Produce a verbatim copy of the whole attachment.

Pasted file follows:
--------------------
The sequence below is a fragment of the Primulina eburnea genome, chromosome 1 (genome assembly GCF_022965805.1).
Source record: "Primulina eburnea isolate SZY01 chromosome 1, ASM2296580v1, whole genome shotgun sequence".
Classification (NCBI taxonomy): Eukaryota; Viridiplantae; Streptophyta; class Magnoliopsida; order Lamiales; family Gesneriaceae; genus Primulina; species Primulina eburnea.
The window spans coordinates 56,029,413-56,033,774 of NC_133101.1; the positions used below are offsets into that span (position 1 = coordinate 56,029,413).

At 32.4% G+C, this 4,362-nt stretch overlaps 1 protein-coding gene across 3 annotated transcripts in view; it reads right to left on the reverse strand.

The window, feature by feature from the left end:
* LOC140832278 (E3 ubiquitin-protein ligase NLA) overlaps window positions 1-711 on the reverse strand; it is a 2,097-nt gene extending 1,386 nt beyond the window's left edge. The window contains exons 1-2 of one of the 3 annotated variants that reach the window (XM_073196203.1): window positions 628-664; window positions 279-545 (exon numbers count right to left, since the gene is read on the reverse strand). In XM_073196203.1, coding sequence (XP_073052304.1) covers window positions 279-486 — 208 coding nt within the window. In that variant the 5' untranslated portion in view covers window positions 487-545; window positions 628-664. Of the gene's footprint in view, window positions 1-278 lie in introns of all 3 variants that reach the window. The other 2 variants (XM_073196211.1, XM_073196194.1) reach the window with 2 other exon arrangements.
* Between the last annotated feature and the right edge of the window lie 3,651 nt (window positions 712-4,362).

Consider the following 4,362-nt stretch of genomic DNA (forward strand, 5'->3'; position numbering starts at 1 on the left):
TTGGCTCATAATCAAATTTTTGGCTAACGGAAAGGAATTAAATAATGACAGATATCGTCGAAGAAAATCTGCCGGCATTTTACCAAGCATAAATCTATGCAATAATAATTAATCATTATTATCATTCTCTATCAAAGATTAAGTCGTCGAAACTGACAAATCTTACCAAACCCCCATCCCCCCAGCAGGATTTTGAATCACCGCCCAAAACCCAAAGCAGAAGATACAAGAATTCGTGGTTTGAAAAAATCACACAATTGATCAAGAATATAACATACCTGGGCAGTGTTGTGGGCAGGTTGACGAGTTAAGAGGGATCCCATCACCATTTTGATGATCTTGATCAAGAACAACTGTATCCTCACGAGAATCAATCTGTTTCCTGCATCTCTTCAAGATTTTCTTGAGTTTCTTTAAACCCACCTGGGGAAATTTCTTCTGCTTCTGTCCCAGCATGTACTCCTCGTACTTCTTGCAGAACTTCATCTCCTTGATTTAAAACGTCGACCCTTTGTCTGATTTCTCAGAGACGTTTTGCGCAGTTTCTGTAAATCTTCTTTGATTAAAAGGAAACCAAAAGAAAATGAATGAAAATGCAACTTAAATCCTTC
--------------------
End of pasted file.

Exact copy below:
The sequence below is a fragment of the Primulina eburnea genome, chromosome 1 (genome assembly GCF_022965805.1).
Source record: "Primulina eburnea isolate SZY01 chromosome 1, ASM2296580v1, whole genome shotgun sequence".
Classification (NCBI taxonomy): Eukaryota; Viridiplantae; Streptophyta; class Magnoliopsida; order Lamiales; family Gesneriaceae; genus Primulina; species Primulina eburnea.
The window spans coordinates 56,029,413-56,033,774 of NC_133101.1; the positions used below are offsets into that span (position 1 = coordinate 56,029,413).

At 32.4% G+C, this 4,362-nt stretch overlaps 1 protein-coding gene across 3 annotated transcripts in view; it reads right to left on the reverse strand.

The window, feature by feature from the left end:
* LOC140832278 (E3 ubiquitin-protein ligase NLA) overlaps window positions 1-711 on the reverse strand; it is a 2,097-nt gene extending 1,386 nt beyond the window's left edge. The window contains exons 1-2 of one of the 3 annotated variants that reach the window (XM_073196203.1): window positions 628-664; window positions 279-545 (exon numbers count right to left, since the gene is read on the reverse strand). In XM_073196203.1, coding sequence (XP_073052304.1) covers window positions 279-486 — 208 coding nt within the window. In that variant the 5' untranslated portion in view covers window positions 487-545; window positions 628-664. Of the gene's footprint in view, window positions 1-278 lie in introns of all 3 variants that reach the window. The other 2 variants (XM_073196211.1, XM_073196194.1) reach the window with 2 other exon arrangements.
* Between the last annotated feature and the right edge of the window lie 3,651 nt (window positions 712-4,362).

Consider the following 4,362-nt stretch of genomic DNA (forward strand, 5'->3'; position numbering starts at 1 on the left):
TTGGCTCATAATCAAATTTTTGGCTAACGGAAAGGAATTAAATAATGACAGATATCGTCGAAGAAAATCTGCCGGCATTTTACCAAGCATAAATCTATGCAATAATAATTAATCATTATTATCATTCTCTATCAAAGATTAAGTCGTCGAAACTGACAAATCTTACCAAACCCCCATCCCCCCAGCAGGATTTTGAATCACCGCCCAAAACCCAAAGCAGAAGATACAAGAATTCGTGGTTTGAAAAAATCACACAATTGATCAAGAATATAACATACCTGGGCAGTGTTGTGGGCAGGTTGACGAGTTAAGAGGGATCCCATCACCATTTTGATGATCTTGATCAAGAACAACTGTATCCTCACGAGAATCAATCTGTTTCCTGCATCTCTTCAAGATTTTCTTGAGTTTCTTTAAACCCACCTGGGGAAATTTCTTCTGCTTCTGTCCCAGCATGTACTCCTCGTACTTCTTGCAGAACTTCATCTCCTTGATTTAAAACGTCGACCCTTTGTCTGATTTCTCAGAGACGTTTTGCGCAGTTTCTGTAAATCTTCTTTGATTAAAAGGAAACCAAAAGAAAATGAATGAAAATGCAACTTAAATCCTTC